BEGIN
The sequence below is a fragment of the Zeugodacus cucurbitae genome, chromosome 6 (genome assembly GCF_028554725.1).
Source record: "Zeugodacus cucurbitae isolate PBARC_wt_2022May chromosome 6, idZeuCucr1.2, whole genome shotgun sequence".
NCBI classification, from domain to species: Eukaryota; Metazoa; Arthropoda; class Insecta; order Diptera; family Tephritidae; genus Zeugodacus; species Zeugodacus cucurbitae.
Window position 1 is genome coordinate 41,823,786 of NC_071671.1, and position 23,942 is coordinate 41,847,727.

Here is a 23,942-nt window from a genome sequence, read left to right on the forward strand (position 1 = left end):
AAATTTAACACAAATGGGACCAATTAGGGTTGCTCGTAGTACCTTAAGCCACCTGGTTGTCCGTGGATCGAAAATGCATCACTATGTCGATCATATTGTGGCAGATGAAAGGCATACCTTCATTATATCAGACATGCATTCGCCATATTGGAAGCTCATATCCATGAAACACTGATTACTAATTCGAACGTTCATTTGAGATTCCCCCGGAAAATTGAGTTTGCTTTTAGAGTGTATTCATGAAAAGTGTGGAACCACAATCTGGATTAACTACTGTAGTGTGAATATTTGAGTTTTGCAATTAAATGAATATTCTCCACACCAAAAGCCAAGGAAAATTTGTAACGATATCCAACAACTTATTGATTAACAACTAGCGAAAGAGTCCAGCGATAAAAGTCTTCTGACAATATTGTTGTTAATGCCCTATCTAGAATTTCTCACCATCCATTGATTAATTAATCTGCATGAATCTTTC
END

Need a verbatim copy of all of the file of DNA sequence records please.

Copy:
The sequence below is a fragment of the Zeugodacus cucurbitae genome, chromosome 6 (genome assembly GCF_028554725.1).
Source record: "Zeugodacus cucurbitae isolate PBARC_wt_2022May chromosome 6, idZeuCucr1.2, whole genome shotgun sequence".
NCBI classification, from domain to species: Eukaryota; Metazoa; Arthropoda; class Insecta; order Diptera; family Tephritidae; genus Zeugodacus; species Zeugodacus cucurbitae.
Window position 1 is genome coordinate 41,823,786 of NC_071671.1, and position 23,942 is coordinate 41,847,727.

Here is a 23,942-nt window from a genome sequence, read left to right on the forward strand (position 1 = left end):
AAATTTAACACAAATGGGACCAATTAGGGTTGCTCGTAGTACCTTAAGCCACCTGGTTGTCCGTGGATCGAAAATGCATCACTATGTCGATCATATTGTGGCAGATGAAAGGCATACCTTCATTATATCAGACATGCATTCGCCATATTGGAAGCTCATATCCATGAAACACTGATTACTAATTCGAACGTTCATTTGAGATTCCCCCGGAAAATTGAGTTTGCTTTTAGAGTGTATTCATGAAAAGTGTGGAACCACAATCTGGATTAACTACTGTAGTGTGAATATTTGAGTTTTGCAATTAAATGAATATTCTCCACACCAAAAGCCAAGGAAAATTTGTAACGATATCCAACAACTTATTGATTAACAACTAGCGAAAGAGTCCAGCGATAAAAGTCTTCTGACAATATTGTTGTTAATGCCCTATCTAGAATTTCTCACCATCCATTGATTAATTAATCTGCATGAATCTTTC